Here are some tips from an expert on how to make more time to travel while you are still working
The demands of work and/or caregiving (either for children, elderly parents, or both at once) can be so consuming that they allow little if any time to travel. After all, time is finite and no one can do it all. Whether you are male or female, there are always tradeoffs when it comes to work-life balance. But you may be feeling like you are at a place in your career when you want to adjust the amount of time and level of effort you allocate to work—to have more personal time for travel or other leisure pursuits.
Often quoted in newspapers and magazines, Pat Katepoo produces a blog called WorkOptions.com, where she advises readers on how to negotiate more flexible work arrangements with their employers. Her most recent post caught my eye: Enjoy Time Off for Travel Without Quitting Your Job.
Here are some of Pat’s tips:
1) Plan more 3 or 4-day getaways
A long weekend is generally too short and costly for an overseas trip but a 3 or 4-day jaunt, by air or car, can provide a real break in the everyday grind. You might plan to take a 4-day cruise that departs from a port close to home. Plans like this are easily achievable by taking a day off (Monday or Friday) attached to the weekend or by adding another vacation day to a three-day holiday weekend. If you do this frequently, and don’t have sufficient paid leave, this might reduce your income up to 10%. Would it be feasible and worthwhile to take the cut to have more time to travel?
2) Permanently reduce your schedule to a 3 or 4-day work week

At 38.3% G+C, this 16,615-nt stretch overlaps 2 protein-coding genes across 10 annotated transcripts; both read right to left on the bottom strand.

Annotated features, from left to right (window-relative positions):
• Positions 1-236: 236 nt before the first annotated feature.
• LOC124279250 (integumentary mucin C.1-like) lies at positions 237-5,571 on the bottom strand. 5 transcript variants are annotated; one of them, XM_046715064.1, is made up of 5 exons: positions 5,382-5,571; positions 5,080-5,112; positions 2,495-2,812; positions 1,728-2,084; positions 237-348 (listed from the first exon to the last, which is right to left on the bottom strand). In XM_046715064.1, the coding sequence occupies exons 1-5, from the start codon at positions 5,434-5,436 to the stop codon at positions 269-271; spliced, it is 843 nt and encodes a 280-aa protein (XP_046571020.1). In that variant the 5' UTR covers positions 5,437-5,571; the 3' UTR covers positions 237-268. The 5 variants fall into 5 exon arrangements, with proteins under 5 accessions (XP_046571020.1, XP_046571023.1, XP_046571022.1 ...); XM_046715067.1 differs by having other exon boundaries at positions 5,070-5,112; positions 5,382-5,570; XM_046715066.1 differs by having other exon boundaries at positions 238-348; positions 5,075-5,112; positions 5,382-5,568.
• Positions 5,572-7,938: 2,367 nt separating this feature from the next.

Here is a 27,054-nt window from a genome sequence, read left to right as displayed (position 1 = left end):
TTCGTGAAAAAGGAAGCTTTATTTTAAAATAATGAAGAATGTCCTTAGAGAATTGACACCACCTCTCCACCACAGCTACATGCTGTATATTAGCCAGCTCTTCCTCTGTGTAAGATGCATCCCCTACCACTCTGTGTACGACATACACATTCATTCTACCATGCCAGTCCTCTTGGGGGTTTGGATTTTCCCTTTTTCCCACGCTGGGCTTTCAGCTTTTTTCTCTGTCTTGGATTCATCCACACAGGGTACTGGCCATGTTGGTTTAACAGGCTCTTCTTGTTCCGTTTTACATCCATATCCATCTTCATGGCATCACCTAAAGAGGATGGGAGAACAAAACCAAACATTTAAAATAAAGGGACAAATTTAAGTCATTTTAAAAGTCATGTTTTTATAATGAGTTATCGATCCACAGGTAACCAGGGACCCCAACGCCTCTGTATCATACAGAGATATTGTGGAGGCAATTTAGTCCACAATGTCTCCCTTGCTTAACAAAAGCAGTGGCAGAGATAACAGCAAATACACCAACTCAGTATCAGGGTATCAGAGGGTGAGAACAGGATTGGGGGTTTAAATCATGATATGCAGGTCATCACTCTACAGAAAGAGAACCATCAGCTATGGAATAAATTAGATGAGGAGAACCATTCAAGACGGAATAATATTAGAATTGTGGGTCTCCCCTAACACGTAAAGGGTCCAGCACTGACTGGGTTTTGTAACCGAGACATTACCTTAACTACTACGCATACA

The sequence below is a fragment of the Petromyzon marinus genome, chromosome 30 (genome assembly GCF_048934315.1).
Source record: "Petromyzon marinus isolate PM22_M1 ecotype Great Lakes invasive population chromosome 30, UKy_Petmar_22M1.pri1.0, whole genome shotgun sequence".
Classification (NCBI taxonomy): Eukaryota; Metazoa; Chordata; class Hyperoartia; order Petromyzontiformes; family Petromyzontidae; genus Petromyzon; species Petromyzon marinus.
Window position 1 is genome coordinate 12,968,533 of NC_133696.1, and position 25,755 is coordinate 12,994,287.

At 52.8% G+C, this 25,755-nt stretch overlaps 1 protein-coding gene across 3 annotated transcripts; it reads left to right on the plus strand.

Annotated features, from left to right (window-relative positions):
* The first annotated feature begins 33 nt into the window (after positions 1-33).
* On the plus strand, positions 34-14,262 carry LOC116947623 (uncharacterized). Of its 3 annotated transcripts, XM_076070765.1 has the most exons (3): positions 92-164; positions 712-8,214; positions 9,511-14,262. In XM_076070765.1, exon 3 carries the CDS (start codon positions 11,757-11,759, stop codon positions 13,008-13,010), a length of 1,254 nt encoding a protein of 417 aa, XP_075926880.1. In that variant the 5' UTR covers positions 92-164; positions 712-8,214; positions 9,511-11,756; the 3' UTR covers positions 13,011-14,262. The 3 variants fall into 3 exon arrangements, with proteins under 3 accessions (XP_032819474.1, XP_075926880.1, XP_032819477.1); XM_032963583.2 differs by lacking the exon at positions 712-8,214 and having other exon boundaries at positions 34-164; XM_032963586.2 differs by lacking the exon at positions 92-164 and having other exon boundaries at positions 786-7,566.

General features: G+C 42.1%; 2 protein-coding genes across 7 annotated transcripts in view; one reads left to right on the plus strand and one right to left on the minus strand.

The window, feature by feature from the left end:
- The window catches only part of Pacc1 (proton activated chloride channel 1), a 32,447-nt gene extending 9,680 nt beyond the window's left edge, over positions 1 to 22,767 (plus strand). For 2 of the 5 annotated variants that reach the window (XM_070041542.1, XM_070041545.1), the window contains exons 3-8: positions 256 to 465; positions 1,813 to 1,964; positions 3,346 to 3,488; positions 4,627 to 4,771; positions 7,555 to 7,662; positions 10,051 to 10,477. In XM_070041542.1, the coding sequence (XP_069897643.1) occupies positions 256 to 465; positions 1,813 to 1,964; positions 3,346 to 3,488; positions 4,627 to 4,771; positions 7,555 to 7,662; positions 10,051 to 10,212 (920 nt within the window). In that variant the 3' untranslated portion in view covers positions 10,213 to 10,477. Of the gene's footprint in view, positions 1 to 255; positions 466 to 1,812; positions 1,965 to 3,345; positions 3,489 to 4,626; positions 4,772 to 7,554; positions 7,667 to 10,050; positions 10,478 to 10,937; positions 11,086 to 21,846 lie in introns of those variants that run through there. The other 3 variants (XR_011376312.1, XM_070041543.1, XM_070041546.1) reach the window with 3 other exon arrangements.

You probably need to think long and hard about this one for two reasons: 1) It would likely result in a substantial loss in pay, and 2) workloads aren’t always reduced proportionately when a full-time employee cuts back to 3/5 or 4/5 time. But would it work to stay at your job and cut back your hours to allow for more frequent trips?
3) Request/negotiate an extra week off per year
Katepoo says this strategy generally works better for workers over age 45 rather than younger ones but you might be able to sell your boss on the idea of an additional vacation week per year. She notes that the average vacation for American workers is between 10-14 days a year although it is likely to be longer than that for baby boomers who have been working with the same employer for many years. She suggests asking for up to two weeks more of vacation, not clumped together with your existing leave, providing a good rationale for why it wouldn’t comprise productivity. Katepoo estimates that might reduce your income by four percent.
4) Go for Broke: Negotiate a six-week sabbatical
If you have been at your job for some time and are highly valued, a six-week sabbatical could enable you to take an extended vacation. Depending on the kind of work you do, many employers see value in work-related immersion vacations, voluntourism, or adventures abroad, for example.
Katepoo’s website and publications provide helpful strategies and even wording you can use to obtain more time off—and more time to travel.
Other articles on this website that suggest ways to find more time to travel: